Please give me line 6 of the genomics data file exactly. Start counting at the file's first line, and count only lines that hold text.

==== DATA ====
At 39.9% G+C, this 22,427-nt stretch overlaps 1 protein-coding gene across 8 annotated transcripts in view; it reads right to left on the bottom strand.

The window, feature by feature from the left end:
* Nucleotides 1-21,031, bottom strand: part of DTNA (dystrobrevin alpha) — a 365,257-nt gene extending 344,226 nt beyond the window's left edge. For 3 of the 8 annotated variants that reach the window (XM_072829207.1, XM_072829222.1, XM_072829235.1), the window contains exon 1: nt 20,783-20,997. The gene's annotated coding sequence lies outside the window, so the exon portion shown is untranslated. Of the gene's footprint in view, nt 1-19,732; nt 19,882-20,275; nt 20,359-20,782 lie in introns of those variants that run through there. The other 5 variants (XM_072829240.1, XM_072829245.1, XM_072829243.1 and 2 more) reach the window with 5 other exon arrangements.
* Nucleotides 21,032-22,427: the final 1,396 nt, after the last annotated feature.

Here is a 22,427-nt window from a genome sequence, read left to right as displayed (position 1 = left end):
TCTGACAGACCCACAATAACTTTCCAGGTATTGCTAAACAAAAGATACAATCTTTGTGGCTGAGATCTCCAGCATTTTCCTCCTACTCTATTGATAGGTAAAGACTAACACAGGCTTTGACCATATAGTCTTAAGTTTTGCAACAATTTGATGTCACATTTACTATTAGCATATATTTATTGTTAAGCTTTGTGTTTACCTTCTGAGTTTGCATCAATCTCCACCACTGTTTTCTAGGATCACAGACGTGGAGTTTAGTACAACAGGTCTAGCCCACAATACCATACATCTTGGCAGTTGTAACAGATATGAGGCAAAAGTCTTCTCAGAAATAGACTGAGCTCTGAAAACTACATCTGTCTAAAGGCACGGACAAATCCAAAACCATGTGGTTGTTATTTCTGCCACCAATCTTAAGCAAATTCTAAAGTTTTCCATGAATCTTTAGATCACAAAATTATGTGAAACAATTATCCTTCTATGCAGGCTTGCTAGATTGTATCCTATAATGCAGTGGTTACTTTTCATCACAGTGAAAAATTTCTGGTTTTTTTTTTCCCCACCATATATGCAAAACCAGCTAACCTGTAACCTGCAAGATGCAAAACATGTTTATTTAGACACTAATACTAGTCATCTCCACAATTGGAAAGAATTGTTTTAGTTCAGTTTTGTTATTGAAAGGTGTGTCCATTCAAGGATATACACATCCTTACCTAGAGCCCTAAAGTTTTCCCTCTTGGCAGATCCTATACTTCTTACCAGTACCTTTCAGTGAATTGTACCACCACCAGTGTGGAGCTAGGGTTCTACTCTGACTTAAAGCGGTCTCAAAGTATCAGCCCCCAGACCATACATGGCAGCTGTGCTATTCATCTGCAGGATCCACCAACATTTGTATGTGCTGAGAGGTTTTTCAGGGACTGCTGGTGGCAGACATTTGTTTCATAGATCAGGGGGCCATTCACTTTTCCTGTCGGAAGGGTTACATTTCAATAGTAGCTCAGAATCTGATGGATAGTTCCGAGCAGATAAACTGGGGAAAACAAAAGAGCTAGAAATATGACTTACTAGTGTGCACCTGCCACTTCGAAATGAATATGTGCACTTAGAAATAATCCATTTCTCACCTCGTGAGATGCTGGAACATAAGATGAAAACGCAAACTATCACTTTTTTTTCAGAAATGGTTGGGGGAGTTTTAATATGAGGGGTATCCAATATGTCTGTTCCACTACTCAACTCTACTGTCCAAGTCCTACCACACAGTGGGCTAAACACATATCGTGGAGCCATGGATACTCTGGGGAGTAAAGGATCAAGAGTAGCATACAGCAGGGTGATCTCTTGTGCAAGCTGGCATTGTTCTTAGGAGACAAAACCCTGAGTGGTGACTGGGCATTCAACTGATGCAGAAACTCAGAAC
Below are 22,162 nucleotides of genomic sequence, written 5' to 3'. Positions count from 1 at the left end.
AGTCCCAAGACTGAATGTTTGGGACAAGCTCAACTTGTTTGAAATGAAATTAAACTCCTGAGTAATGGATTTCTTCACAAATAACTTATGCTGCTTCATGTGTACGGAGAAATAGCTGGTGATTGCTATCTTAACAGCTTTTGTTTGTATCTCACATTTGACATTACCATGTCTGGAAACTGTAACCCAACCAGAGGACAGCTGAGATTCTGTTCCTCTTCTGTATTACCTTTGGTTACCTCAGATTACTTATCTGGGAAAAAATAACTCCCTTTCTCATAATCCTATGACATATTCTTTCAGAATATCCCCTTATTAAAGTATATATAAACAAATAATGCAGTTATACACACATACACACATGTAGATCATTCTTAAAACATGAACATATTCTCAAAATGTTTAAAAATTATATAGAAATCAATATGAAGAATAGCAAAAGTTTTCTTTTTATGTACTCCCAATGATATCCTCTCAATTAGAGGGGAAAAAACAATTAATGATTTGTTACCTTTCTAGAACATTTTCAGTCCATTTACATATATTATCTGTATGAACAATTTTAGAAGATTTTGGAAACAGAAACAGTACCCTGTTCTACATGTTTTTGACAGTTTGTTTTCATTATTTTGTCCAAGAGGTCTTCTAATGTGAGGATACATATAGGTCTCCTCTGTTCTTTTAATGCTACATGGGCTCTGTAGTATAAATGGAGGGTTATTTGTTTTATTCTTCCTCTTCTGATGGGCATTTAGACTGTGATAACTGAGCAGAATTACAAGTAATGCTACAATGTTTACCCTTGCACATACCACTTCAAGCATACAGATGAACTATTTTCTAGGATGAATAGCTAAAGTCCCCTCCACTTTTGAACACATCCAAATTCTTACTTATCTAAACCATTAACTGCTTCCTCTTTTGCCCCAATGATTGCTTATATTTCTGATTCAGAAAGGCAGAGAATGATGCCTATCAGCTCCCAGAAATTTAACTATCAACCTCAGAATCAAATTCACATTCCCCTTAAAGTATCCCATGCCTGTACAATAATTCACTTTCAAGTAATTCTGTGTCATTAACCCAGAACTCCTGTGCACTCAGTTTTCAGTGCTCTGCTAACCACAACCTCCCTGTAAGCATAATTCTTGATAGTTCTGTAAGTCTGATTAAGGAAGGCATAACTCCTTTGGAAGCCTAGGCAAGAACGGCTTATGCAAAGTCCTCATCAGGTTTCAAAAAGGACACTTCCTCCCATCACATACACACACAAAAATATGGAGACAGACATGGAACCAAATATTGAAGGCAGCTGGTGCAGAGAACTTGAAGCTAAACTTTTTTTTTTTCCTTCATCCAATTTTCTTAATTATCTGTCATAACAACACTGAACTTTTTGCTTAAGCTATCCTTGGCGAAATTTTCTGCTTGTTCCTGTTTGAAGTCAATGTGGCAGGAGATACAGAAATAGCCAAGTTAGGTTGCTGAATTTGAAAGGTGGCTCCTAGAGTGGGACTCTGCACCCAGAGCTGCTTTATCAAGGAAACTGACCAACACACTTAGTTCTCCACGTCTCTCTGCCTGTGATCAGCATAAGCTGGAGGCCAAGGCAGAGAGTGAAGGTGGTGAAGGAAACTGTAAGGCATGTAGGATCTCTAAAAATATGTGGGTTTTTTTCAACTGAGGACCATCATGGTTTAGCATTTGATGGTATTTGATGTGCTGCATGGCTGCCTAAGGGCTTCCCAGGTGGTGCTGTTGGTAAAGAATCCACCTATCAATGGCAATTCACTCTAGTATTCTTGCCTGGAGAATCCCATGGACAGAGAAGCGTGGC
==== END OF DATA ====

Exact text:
TCTGACAGACCCACAATAACTTTCCAGGTATTGCTAAACAAAAGATACAATCTTTGTGGCTGAGATCTCCAGCATTTTCCTCCTACTCTATTGATAGGTAAAGACTAACACAGGCTTTGACCATATAGTCTTAAGTTTTGCAACAATTTGATGTCACATTTACTATTAGCATATATTTATTGTTAAGCTTTGTGTTTACCTTCTGAGTTTGCATCAATCTCCACCACTGTTTTCTAGGATCACAGACGTGGAGTTTAGTACAACAGGTCTAGCCCACAATACCATACATCTTGGCAGTTGTAACAGATATGAGGCAAAAGTCTTCTCAGAAATAGACTGAGCTCTGAAAACTACATCTGTCTAAAGGCACGGACAAATCCAAAACCATGTGGTTGTTATTTCTGCCACCAATCTTAAGCAAATTCTAAAGTTTTCCATGAATCTTTAGATCACAAAATTATGTGAAACAATTATCCTTCTATGCAGGCTTGCTAGATTGTATCCTATAATGCAGTGGTTACTTTTCATCACAGTGAAAAATTTCTGGTTTTTTTTTTCCCCACCATATATGCAAAACCAGCTAACCTGTAACCTGCAAGATGCAAAACATGTTTATTTAGACACTAATACTAGTCATCTCCACAATTGGAAAGAATTGTTTTAGTTCAGTTTTGTTATTGAAAGGTGTGTCCATTCAAGGATATACACATCCTTACCTAGAGCCCTAAAGTTTTCCCTCTTGGCAGATCCTATACTTCTTACCAGTACCTTTCAGTGAATTGTACCACCACCAGTGTGGAGCTAGGGTTCTACTCTGACTTAAAGCGGTCTCAAAGTATCAGCCCCCAGACCATACATGGCAGCTGTGCTATTCATCTGCAGGATCCACCAACATTTGTATGTGCTGAGAGGTTTTTCAGGGACTGCTGGTGGCAGACATTTGTTTCATAGATCAGGGGGCCATTCACTTTTCCTGTCGGAAGGGTTACATTTCAATAGTAGCTCAGAATCTGATGGATAGTTCCGAGCAGATAAACTGGGGAAAACAAAAGAGCTAGAAATATGACTTACTAGTGTGCACCTGCCACTTCGAAATGAATATGTGCACTTAGAAATAATCCATTTCTCACCTCGTGAGATGCTGGAACATAAGATGAAAACGCAAACTATCACTTTTTTTTCAGAAATGGTTGGGGGAGTTTTAATATGAGGGGTATCCAATATGTCTGTTCCACTACTCAACTCTACTGTCCAAGTCCTACCACACAGTGGGCTAAACACATATCGTGGAGCCATGGATACTCTGGGGAGTAAAGGATCAAGAGTAGCATACAGCAGGGTGATCTCTTGTGCAAGCTGGCATTGTTCTTAGGAGACAAAACCCTGAGTGGTGACTGGGCATTCAACTGATGCAGAAACTCAGAAC